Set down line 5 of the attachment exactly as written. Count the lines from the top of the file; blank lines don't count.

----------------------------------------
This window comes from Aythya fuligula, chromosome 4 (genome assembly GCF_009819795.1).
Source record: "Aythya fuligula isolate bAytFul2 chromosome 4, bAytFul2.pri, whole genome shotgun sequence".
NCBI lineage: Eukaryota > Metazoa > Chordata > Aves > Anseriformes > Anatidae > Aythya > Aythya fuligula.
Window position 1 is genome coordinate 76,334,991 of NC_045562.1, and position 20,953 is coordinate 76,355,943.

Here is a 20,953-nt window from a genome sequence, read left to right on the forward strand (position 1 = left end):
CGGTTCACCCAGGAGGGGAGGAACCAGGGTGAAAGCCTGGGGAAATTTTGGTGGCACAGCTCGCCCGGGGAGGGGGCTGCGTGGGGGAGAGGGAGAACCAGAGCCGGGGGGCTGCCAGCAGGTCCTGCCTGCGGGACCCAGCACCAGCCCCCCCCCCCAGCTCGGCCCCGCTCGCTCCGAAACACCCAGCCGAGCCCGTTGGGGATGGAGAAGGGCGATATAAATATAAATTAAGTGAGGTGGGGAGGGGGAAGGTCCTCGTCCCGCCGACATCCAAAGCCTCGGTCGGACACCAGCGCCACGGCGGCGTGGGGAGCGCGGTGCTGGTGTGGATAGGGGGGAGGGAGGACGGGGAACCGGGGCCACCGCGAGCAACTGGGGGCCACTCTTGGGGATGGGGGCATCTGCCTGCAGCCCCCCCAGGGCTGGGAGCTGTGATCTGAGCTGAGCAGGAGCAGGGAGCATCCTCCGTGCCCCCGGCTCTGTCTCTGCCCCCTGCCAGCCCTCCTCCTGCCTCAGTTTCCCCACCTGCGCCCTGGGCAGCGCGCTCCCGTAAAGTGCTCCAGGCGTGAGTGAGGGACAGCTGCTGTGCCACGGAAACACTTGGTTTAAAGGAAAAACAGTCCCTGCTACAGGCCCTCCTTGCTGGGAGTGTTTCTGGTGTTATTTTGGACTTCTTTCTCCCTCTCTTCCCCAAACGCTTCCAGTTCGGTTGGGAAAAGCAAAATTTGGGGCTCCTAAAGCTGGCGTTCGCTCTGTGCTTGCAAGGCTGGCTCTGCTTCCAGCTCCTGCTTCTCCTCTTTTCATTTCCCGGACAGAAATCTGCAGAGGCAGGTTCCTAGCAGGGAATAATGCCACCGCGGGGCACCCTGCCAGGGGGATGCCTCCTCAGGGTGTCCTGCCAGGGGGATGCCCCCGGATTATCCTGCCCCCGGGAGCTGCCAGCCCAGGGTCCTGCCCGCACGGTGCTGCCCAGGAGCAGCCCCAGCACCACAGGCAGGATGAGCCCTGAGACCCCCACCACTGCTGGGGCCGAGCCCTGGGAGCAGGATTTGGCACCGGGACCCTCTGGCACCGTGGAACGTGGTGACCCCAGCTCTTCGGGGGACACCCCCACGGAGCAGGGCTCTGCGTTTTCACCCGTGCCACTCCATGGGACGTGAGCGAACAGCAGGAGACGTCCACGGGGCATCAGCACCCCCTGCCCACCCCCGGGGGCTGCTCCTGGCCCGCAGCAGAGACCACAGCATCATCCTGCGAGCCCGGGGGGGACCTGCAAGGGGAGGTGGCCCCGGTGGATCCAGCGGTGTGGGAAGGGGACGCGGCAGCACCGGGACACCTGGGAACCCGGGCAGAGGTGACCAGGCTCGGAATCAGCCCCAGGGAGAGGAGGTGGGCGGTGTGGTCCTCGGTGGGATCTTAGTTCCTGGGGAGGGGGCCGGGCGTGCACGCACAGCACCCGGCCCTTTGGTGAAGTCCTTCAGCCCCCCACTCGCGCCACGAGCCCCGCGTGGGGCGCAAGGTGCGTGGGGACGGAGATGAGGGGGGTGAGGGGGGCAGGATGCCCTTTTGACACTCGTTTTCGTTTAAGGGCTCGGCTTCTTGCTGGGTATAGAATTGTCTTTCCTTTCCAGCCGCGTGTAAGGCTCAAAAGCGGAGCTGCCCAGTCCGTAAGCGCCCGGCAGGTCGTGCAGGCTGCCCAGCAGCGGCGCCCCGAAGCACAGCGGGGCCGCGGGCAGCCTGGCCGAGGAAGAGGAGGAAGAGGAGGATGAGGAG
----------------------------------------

Here is a 20,953-nt window from a genome sequence, read left to right on the forward strand (position 1 = left end):